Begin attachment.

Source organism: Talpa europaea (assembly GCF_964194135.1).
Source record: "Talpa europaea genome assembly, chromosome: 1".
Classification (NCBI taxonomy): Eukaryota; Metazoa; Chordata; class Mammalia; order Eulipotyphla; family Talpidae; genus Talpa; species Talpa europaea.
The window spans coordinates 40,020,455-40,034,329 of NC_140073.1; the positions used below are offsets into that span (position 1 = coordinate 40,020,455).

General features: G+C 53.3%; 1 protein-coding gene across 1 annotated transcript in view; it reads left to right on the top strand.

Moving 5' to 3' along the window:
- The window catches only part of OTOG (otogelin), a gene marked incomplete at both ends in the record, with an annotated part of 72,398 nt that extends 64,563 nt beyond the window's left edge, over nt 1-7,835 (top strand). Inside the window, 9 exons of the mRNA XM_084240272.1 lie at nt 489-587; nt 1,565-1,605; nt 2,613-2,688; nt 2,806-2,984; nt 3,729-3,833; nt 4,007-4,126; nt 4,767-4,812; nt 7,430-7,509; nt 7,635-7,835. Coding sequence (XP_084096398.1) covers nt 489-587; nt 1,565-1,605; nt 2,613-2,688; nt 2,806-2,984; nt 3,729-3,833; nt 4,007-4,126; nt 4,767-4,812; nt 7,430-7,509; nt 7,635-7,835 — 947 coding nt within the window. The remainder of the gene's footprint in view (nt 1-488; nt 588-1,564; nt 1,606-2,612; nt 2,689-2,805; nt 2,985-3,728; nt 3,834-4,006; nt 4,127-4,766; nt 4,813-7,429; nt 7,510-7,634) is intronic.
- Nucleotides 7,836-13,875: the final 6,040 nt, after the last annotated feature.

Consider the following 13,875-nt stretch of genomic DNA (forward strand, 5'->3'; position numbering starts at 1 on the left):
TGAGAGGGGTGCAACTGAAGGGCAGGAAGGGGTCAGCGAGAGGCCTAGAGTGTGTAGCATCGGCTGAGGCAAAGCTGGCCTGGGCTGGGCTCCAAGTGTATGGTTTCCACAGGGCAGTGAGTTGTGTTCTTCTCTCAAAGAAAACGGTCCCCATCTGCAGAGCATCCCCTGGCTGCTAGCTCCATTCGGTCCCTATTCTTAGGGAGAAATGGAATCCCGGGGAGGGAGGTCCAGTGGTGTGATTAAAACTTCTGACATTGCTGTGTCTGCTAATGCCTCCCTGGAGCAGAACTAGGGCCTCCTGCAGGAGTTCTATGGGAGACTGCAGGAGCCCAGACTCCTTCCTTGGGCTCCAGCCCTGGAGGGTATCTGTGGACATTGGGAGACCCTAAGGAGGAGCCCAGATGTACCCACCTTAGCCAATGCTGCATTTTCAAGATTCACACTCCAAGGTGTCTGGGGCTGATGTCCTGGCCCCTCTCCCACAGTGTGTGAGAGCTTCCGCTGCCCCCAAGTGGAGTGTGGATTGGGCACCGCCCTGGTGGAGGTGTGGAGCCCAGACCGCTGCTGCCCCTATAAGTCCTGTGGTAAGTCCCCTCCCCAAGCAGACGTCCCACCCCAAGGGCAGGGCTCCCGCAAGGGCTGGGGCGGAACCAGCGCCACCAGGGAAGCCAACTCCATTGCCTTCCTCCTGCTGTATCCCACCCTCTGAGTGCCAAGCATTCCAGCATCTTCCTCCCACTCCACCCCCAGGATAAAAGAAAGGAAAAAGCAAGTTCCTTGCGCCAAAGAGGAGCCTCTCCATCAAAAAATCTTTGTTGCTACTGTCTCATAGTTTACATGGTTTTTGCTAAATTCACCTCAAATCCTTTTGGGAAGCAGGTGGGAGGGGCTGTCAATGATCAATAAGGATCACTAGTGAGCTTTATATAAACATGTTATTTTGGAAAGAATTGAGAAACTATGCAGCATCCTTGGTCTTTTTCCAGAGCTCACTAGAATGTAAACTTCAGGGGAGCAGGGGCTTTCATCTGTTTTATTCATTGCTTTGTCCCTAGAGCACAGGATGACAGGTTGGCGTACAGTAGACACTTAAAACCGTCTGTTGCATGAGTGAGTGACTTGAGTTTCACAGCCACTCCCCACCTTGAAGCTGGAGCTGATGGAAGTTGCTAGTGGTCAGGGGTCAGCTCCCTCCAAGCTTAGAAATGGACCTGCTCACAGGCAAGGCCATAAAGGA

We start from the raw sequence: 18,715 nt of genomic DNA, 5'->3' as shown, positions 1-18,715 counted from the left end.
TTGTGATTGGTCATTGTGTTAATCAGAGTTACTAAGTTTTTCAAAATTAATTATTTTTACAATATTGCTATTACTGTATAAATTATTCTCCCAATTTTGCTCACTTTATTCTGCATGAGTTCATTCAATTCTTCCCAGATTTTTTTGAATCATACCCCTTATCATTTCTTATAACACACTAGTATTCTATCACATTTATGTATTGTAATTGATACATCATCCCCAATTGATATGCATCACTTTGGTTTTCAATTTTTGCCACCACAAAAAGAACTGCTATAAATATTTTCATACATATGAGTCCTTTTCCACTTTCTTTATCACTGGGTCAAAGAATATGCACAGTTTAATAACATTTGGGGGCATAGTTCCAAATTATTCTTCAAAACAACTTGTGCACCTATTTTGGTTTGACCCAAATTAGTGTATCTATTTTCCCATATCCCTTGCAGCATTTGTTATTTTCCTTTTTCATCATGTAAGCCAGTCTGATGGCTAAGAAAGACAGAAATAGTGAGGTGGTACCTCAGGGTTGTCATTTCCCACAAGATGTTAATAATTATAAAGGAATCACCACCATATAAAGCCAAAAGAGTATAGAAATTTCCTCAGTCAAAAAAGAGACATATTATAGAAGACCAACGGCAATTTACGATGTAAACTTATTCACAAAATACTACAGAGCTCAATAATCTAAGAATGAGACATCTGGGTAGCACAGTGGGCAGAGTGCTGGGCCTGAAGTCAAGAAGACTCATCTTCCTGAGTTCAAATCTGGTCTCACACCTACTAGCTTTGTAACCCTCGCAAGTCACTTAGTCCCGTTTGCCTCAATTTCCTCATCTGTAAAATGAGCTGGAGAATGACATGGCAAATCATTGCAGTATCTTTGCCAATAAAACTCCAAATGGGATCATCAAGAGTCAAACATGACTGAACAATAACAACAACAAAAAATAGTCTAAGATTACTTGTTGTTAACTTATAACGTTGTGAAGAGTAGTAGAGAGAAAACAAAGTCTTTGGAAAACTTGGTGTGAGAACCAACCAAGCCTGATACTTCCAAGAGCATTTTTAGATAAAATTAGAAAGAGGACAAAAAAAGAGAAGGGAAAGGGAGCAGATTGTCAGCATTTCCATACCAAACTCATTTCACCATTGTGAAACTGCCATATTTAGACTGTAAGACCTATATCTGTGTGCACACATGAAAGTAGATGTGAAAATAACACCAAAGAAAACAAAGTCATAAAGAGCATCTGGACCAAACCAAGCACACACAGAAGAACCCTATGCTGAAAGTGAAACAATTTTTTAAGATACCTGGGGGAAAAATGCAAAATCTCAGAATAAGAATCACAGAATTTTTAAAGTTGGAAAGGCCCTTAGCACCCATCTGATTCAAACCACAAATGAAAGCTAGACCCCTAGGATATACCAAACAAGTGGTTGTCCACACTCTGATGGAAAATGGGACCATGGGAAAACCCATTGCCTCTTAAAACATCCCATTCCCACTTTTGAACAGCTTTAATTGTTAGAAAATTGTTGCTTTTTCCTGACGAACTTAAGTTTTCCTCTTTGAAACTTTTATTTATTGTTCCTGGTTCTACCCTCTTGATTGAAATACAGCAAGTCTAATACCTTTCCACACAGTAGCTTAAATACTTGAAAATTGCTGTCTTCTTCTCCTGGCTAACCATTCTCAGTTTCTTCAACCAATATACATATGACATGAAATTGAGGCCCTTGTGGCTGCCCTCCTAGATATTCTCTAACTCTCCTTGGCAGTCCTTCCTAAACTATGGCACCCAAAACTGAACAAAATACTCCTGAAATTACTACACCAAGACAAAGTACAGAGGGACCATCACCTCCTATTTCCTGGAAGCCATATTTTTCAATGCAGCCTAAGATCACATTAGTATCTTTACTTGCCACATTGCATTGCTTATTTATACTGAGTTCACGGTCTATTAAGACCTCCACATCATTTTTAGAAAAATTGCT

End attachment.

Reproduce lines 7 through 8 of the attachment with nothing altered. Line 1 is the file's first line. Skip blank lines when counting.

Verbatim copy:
- The window catches only part of OTOG (otogelin), a gene marked incomplete at both ends in the record, with an annotated part of 72,398 nt that extends 64,563 nt beyond the window's left edge, over nt 1-7,835 (top strand). Inside the window, 9 exons of the mRNA XM_084240272.1 lie at nt 489-587; nt 1,565-1,605; nt 2,613-2,688; nt 2,806-2,984; nt 3,729-3,833; nt 4,007-4,126; nt 4,767-4,812; nt 7,430-7,509; nt 7,635-7,835. Coding sequence (XP_084096398.1) covers nt 489-587; nt 1,565-1,605; nt 2,613-2,688; nt 2,806-2,984; nt 3,729-3,833; nt 4,007-4,126; nt 4,767-4,812; nt 7,430-7,509; nt 7,635-7,835 — 947 coding nt within the window. The remainder of the gene's footprint in view (nt 1-488; nt 588-1,564; nt 1,606-2,612; nt 2,689-2,805; nt 2,985-3,728; nt 3,834-4,006; nt 4,127-4,766; nt 4,813-7,429; nt 7,510-7,634) is intronic.
- Nucleotides 7,836-13,875: the final 6,040 nt, after the last annotated feature.